<img class=”alignnone size-full wp-image-7987 alignleft” src=”https://www.securepc-wi.com/wp-content/uploads/2018/07/ticketfly-hacked-resized.jpg” alt=”” width=”300″ height=”225″ />Another week, another high-profile data breach, but this one can be filed under “Missed Opportunity.” The site in question is “TicketFly,” which is a web-based event ticket sales website owned by a company called Eventbrite. The TicketFly website was down since May 31st, and the normal homepage had been replaced by an image of Guy Fawkes with the message “Your Security Down I’m Not Sorry.”
The page formerly contained links that pointed to compromised customer information, but those have subsequently been removed by the company, which is still scrambling to recover.
Unfortunately, TicketFly was given every opportunity to avoid the incident altogether. The hacker responsible for taking the site down goes by the handle “IsHakdz,” and claims that he contacted TicketFly, warning them of serious security flaws that would allow a hacker to take control of the site and all of the company’s databases. He asked for 1 Bitcoin to reveal the technical details. When the company failed to respond, he decided to show them he was serious, and did exactly as he claimed he could do.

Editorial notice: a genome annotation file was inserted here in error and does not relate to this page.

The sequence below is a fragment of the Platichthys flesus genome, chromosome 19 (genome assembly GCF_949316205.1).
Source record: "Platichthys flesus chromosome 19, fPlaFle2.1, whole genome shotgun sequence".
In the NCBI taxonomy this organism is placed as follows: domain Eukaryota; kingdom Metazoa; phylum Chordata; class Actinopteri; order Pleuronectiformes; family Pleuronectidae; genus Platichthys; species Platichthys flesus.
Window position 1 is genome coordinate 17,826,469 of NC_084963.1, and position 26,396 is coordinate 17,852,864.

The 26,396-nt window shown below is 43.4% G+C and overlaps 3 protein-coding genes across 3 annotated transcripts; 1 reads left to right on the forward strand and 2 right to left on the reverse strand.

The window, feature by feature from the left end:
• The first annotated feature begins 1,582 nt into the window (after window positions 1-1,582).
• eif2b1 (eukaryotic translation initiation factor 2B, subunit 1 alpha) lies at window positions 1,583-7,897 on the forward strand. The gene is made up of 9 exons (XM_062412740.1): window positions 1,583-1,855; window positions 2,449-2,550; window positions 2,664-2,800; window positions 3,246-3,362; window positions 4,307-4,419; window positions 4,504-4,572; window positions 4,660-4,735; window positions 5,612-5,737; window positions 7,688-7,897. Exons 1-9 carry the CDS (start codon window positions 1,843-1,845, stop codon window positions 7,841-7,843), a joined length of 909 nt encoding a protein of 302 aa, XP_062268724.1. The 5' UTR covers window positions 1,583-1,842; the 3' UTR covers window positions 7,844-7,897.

While you might question the hacker’s actions, his motives seemed pure enough, and the reality is that many companies have “Bug Bounty” programs where they pay researchers who find critical security flaws. The bounty payouts are typically less than a bitcoin, but the idea is the same. Unfortunately, TicketFly didn’t have such a program and even after having been warned of the flaws in their system, they took no meaningful action until the hacker forced them to do so.
While it’s not impossible to envision a scenario in which this hacker would resell the data he was able to get his hands on, the actions of this particular individual seem to point in the opposite direction. Even so, if you’ve made a purchase on the TicketFly database, it’s better to be safe than sorry, and carefully monitor the payment card you used to make the purchase. It goes without saying that you should change your TicketFly password immediately.